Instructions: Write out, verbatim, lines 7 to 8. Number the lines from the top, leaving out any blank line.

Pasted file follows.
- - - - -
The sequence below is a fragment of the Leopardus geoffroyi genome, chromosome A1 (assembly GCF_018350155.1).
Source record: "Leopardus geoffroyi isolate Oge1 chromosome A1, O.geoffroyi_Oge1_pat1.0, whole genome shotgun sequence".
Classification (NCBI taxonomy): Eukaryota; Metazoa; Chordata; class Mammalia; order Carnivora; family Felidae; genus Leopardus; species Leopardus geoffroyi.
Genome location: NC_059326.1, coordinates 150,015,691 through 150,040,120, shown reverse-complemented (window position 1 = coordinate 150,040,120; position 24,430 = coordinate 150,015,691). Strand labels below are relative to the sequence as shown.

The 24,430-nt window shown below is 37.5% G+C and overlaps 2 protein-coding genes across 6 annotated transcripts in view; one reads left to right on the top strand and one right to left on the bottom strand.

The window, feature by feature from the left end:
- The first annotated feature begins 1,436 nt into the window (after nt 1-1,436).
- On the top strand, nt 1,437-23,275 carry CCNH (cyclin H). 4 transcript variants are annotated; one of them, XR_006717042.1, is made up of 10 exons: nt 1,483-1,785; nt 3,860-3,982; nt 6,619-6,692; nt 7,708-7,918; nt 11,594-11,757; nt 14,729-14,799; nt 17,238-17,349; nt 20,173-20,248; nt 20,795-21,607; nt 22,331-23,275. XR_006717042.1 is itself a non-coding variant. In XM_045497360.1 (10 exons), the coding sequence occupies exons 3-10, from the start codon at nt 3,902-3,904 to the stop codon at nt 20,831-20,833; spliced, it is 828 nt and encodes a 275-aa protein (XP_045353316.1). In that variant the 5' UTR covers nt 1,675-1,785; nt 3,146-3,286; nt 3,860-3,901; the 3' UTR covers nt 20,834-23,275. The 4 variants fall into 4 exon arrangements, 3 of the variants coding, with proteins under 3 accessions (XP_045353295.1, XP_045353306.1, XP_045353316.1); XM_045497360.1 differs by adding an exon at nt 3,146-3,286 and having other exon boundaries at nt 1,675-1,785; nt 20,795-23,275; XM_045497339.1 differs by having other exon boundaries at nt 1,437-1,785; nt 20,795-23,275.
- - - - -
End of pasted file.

- The first annotated feature begins 1,436 nt into the window (after nt 1-1,436).
- On the top strand, nt 1,437-23,275 carry CCNH (cyclin H). 4 transcript variants are annotated; one of them, XR_006717042.1, is made up of 10 exons: nt 1,483-1,785; nt 3,860-3,982; nt 6,619-6,692; nt 7,708-7,918; nt 11,594-11,757; nt 14,729-14,799; nt 17,238-17,349; nt 20,173-20,248; nt 20,795-21,607; nt 22,331-23,275. XR_006717042.1 is itself a non-coding variant. In XM_045497360.1 (10 exons), the coding sequence occupies exons 3-10, from the start codon at nt 3,902-3,904 to the stop codon at nt 20,831-20,833; spliced, it is 828 nt and encodes a 275-aa protein (XP_045353316.1). In that variant the 5' UTR covers nt 1,675-1,785; nt 3,146-3,286; nt 3,860-3,901; the 3' UTR covers nt 20,834-23,275. The 4 variants fall into 4 exon arrangements, 3 of the variants coding, with proteins under 3 accessions (XP_045353295.1, XP_045353306.1, XP_045353316.1); XM_045497360.1 differs by adding an exon at nt 3,146-3,286 and having other exon boundaries at nt 1,675-1,785; nt 20,795-23,275; XM_045497339.1 differs by having other exon boundaries at nt 1,437-1,785; nt 20,795-23,275.